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Marine Ecology Progress Series

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Coral settlement plates that are used to systematically enumerate the number of baby corals arriving on a reef in Palmyra Atoll National Wildlife Refuge.
Photo: Nichole Price

Price NN, Muko S, Legendre L, Steneck R, van Oppen MJH, Albright R, Ang P Jr, Carpenter RC, Chui APY, Fan TY, Gates RD, Harii S, Kitano H, Kurihara H, Mitarai S, Padilla-Gamiño JL, Sakai K, Suzuki G, Edmunds PJ


Global biogeography of coral recruitment: tropical decline and subtropical increase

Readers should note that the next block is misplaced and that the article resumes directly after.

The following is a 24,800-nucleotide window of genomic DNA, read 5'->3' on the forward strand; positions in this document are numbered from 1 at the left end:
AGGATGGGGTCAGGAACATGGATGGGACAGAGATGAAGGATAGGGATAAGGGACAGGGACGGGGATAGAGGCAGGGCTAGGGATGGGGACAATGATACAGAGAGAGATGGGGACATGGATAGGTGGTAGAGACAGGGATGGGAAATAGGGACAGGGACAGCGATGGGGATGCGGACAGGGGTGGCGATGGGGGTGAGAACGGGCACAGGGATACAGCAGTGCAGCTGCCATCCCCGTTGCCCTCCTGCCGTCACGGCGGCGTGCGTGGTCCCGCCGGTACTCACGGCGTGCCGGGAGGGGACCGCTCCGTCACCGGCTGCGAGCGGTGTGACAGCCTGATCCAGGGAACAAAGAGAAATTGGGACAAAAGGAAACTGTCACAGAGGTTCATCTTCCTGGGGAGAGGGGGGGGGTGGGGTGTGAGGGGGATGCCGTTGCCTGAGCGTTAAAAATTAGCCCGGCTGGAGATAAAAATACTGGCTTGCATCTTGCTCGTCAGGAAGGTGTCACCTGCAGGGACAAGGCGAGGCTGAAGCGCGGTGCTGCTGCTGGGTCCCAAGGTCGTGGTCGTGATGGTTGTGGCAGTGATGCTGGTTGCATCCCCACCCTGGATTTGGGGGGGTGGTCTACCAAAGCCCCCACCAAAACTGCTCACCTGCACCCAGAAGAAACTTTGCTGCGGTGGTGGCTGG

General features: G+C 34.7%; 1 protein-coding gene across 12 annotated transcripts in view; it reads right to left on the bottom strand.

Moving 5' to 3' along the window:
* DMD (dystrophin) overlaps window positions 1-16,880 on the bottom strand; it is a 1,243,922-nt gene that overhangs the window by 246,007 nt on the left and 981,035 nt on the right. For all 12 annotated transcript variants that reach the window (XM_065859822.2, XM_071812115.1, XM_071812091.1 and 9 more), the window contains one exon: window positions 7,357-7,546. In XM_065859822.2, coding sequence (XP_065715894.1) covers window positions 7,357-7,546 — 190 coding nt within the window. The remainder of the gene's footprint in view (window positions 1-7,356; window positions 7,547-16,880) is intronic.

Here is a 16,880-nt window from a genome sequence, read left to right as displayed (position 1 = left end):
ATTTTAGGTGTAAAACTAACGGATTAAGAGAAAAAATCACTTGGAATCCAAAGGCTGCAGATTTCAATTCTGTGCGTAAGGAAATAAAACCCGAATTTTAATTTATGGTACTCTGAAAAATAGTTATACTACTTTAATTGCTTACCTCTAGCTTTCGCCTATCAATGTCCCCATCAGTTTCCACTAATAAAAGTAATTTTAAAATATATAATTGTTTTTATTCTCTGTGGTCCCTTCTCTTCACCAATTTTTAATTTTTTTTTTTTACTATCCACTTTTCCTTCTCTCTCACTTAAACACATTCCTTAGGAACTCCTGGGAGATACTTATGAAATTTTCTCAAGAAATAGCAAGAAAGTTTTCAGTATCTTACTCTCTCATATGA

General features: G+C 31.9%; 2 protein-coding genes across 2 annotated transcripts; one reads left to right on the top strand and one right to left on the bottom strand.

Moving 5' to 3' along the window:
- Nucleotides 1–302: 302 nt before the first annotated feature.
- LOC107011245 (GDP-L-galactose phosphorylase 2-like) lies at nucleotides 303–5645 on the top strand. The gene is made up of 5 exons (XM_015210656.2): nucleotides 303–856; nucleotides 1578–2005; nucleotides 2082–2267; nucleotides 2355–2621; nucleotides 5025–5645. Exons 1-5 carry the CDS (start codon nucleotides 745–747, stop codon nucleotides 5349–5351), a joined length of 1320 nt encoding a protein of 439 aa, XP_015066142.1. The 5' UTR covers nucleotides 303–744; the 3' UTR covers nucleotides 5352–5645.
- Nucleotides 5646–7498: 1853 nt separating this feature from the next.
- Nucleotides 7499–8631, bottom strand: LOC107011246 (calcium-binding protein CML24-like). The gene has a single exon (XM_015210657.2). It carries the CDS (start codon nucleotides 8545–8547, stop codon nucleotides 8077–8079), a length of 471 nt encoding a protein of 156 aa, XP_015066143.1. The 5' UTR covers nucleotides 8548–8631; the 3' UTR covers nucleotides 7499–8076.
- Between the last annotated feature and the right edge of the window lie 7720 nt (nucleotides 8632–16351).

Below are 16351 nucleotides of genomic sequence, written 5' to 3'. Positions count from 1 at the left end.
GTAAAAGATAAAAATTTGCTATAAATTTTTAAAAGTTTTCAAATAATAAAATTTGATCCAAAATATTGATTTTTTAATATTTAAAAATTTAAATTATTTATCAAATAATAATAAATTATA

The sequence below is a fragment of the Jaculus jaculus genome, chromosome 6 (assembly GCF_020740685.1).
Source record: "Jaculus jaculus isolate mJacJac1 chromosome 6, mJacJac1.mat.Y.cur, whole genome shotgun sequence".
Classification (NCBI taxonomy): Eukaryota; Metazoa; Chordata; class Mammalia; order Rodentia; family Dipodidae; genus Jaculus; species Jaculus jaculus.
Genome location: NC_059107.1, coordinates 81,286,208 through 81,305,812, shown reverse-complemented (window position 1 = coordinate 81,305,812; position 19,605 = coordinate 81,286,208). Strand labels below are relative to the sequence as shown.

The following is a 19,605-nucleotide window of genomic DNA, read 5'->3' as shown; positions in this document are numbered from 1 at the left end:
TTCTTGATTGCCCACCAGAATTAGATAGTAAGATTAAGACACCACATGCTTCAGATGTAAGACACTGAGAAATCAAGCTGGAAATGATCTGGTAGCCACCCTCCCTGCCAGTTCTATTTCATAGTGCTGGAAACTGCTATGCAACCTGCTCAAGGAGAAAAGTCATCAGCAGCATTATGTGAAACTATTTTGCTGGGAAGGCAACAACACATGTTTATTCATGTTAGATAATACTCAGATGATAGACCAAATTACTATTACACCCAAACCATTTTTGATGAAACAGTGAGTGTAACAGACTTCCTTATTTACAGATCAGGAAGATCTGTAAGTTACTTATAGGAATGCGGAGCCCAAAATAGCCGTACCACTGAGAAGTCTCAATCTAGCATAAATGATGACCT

Coral reefs are retreating from increasingly warmer waters at the equator and establishing new reefs in more temperate regions, according to new research. Price and her coauthors found that the number of young corals on tropical reefs has declined by 85% – and doubled on subtropical reefs – during the last four decades. The researchers examined latitudes up to 35°, and found that the expansion of coral reefs is perfectly mirrored north and south of the equator. The paper assesses where and when “refugee corals” will likely arrive in the future – in some places, bringing new resources and opportunities such as fishing and tourism and offering hope for reef ecosystems.


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